A king (rex in Latin) is a sovereign who rules over an area usually referred to as a kingdom. While the term queen applies to female sovereigns, the term king usually refers specifically to male sovereigns, though the term has occasionally been applied to females in a way that implies a specific status without reference to gender.
Leaders of various titles and statuses had existed in Europe prior to the Middle Ages, including warlords, chieftains and emperors, but the development of kingdoms with relatively stable borders, ruled over by sovereign kings, was one of the defining developments of medieval society. In many areas of Iron Age Europe (and persisting into the Middle Ages in Norway and Italy), the land was divided into smaller petty kingdoms, where petty kings (usually a warlord or clan leader) ruled. The petty kingdoms of Norway were famously conquered by Harald Fairhair (who, according to the saga Heimskringla, was called "Harald Tanglehair" until his conquest, as he had vowed never to comb his hair until he ruled all of Norway) in the 9th century.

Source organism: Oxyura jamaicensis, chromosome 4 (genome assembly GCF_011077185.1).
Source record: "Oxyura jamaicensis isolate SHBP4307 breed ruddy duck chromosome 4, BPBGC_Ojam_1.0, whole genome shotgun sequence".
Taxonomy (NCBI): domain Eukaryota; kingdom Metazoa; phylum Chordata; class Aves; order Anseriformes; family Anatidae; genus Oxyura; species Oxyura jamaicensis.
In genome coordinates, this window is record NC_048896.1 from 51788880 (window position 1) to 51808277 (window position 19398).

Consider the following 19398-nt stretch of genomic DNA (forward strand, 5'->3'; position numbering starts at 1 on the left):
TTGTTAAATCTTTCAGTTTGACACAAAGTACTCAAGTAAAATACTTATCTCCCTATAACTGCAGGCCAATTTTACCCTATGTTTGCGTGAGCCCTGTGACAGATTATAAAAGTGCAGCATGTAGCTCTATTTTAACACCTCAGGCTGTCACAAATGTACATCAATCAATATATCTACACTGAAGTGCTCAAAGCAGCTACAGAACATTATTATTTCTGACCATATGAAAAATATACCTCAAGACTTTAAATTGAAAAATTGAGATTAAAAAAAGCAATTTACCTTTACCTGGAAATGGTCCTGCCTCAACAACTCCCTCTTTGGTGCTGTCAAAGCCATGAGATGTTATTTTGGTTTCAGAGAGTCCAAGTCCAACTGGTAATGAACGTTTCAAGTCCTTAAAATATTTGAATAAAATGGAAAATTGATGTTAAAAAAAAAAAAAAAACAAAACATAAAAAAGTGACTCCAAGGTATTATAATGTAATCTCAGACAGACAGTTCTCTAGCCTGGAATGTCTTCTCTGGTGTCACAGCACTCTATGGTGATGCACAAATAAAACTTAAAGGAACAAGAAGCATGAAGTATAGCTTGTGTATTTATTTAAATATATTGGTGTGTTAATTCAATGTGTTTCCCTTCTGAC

The word king comes from Old English (Anglo-Saxon) cyning, a cognate of Old English cyn, meaning "family" or "kin". The relationship of king to cognate kin may be an indication of the hereditary nature of kingship. Non-English cognates indicating a male sovereign include: Danish konge, Dutch koning, Finnish kuningas, German könig, Norwegian konge, and Swedish kung.
- ↑ "King" (2000), American Heritage Dictionary of the English Language (4th ed.). Boston and New York: Houghton Mifflin.
|People of medieval society|